Little Bunny Foo-Foo
Little Bunny Foo-Foo
I'll be the first person to admit that if someone had told me 10 years ago that I would start a farm and begin raising animals for meat, I probably would have believed them, but in an indulgent, "thanks for thinking I could" kind of way. Now, as my mother likes to say, I'm already way too far down the cliff to consider if I should have looked before I jumped.
And since I can’t resist taking chances, we have rolled the dice and added a new animal breed to the farm. Albeit, this post is a few weeks late as we’ve now had Tom and Stella, our American Chinchilla rabbits for a couple of weeks but life has been getting in the way of writing lately (hello El Nino rain storms!).
Since the beginning, we have toyed with the idea of meat rabbits. I’ve always been a fan of rabbit. It is a great protein for those who lean away from beef and tend get sick of eating chicken all of the time. Quick and easy to produce, rabbit has been a staple of many homesteads for generations. They are cheap to raise (by supplementing grass and other green roughage, you can cut production costs down to almost nothing) and the saying, “breed like rabbits”? Yeah – there is a real validity to it. If our basic calculations are right, from our single breeding pair, we could conservatively produce almost 50 rabbits a year. 10-15 kits in each litter x 4 to 5 litters each year = a whole crap-ton of rabbits. A doe can be bred every 5-6 weeks, with her litter being weaned at 6 weeks. Since I’m not looking to have my rabbit population absolutely explode (not to mention that is A LOT of processing), we’re going to wait for at least 8-9 weeks between litters. We are also hoping that we will be able to provide show and market rabbits for local agriculture students as they make a great 4-H and FFA rabbit, since they have great temperaments (I have to admit though, I’ve never met a cranky rabbit) and grow fairly quickly for a heritage breed.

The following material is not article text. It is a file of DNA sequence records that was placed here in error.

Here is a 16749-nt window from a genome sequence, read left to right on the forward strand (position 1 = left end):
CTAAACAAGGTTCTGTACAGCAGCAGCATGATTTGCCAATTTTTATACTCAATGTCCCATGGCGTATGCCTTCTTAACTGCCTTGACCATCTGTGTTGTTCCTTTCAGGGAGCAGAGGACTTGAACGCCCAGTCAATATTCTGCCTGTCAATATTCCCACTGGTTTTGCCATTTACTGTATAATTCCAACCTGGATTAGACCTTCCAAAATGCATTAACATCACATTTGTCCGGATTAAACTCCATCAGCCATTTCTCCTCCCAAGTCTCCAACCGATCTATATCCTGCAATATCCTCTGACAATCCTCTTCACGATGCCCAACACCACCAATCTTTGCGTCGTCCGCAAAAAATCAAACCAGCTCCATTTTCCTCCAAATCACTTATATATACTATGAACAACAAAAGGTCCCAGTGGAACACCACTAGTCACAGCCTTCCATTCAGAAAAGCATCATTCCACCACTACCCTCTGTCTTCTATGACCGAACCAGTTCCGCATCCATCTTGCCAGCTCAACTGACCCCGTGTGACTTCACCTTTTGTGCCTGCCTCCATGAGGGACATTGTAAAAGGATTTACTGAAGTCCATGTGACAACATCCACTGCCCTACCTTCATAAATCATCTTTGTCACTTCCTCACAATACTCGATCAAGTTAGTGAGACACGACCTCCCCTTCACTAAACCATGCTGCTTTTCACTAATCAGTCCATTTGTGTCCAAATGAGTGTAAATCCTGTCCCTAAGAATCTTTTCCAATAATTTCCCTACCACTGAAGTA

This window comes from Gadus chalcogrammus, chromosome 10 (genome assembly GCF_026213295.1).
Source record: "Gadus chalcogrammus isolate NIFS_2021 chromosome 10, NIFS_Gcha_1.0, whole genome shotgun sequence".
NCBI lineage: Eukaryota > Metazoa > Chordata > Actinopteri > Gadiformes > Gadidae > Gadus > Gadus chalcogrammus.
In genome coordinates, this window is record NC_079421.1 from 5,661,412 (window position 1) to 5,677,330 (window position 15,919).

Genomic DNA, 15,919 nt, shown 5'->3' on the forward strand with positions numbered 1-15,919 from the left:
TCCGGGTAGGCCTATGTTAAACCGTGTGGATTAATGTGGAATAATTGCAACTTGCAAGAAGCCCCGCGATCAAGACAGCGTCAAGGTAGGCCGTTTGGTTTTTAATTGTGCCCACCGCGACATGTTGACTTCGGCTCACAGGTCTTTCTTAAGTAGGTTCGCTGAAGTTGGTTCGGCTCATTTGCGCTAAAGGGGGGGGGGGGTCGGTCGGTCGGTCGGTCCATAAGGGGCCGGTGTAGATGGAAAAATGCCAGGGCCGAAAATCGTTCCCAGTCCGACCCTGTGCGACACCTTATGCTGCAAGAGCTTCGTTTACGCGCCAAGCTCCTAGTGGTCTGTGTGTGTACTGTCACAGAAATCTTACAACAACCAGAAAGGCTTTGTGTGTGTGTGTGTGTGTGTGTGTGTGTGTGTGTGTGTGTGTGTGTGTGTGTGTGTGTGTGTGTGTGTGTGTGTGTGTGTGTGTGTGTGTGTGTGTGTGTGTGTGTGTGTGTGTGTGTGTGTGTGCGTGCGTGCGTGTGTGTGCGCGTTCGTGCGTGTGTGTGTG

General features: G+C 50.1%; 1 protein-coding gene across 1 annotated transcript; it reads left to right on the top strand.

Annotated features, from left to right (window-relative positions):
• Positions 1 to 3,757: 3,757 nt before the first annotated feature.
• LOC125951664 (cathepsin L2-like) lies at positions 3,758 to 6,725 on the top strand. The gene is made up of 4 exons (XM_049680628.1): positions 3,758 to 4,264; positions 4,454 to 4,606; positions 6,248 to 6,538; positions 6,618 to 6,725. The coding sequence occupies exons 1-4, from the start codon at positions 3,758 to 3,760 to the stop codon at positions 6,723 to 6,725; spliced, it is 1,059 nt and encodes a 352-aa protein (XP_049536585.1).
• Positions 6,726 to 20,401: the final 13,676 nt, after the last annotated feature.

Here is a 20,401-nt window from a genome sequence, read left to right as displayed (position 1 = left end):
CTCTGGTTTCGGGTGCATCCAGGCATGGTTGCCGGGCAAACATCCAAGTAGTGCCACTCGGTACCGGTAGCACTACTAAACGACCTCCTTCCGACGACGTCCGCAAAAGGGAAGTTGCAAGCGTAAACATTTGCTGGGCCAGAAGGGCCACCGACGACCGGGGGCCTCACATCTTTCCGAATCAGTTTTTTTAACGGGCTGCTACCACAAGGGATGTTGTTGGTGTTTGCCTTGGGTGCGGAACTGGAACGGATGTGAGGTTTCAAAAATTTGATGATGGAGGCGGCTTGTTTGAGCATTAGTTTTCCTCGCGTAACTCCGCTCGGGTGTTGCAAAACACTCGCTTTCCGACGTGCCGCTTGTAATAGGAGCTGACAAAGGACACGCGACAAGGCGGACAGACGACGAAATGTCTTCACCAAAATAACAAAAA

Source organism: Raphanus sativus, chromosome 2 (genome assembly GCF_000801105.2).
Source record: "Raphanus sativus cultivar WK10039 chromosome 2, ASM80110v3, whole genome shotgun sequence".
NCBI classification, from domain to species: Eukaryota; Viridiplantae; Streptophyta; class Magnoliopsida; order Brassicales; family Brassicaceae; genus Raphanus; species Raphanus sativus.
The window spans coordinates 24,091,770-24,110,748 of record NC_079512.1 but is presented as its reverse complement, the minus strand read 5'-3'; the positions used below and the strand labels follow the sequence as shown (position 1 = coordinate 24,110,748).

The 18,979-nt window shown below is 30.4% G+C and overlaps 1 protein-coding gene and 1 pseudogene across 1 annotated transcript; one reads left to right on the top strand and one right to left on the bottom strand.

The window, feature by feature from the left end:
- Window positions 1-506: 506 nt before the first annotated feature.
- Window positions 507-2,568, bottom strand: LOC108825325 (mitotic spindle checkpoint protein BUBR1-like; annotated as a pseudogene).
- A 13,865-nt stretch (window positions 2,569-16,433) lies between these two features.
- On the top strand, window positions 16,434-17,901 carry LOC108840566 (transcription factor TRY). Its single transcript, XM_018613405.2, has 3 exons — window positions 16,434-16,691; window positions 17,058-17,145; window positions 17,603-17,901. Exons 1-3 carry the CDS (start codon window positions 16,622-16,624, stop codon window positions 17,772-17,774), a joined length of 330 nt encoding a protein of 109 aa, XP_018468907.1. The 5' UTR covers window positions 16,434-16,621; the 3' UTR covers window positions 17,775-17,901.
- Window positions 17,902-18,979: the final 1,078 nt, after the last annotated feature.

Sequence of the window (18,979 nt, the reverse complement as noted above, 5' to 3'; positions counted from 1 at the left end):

When we first started researching rabbits, our first goal – like all of our other animals – was to find a heritage breed. Since there are roughly a dozen different breeds of heritage rabbits, it was about finding a breed that was hearty and dual purpose, meaning they can be harvested for both their fur and their meat. Not that we have any inclination to go into fur production but it is always another possible income source. We finally chose American Chinchilla Rabbits, a large grey-colored breed that throw big litters and produce good quality meat. After hunting around on The American Livestock Conservancy website for a while, we found a breeder in Sacramento who was will to part with one buck and one doe. We drove out and picked them up a couple of weeks ago and they have since settled on the farm.
Stella, our doe, was born in December so she is still a little too young to breed – we’ll be waiting until May before introducing her to Tom. Tom is our buck, a large, healthy boy who is about 18 months old. His fur isn’t perfect but he has a tendency to produce very large litters (we’re talking 12-15 kits each time) and like I said, fur is not our first priority. He is a sweet boy who loves to run and kick – very cute.
American Chinchilla Rabbits are one of the most critically endangered breed of rabbits in the United States right now. By adding two more to our farm and allowing their population to continue to grow, we are putting one more breed back on the map that might have otherwise disappeared.
Short and sweet – sorry about that – but we’ll have more updates from the farm soon!
With love from our muddy hands and busy hearts,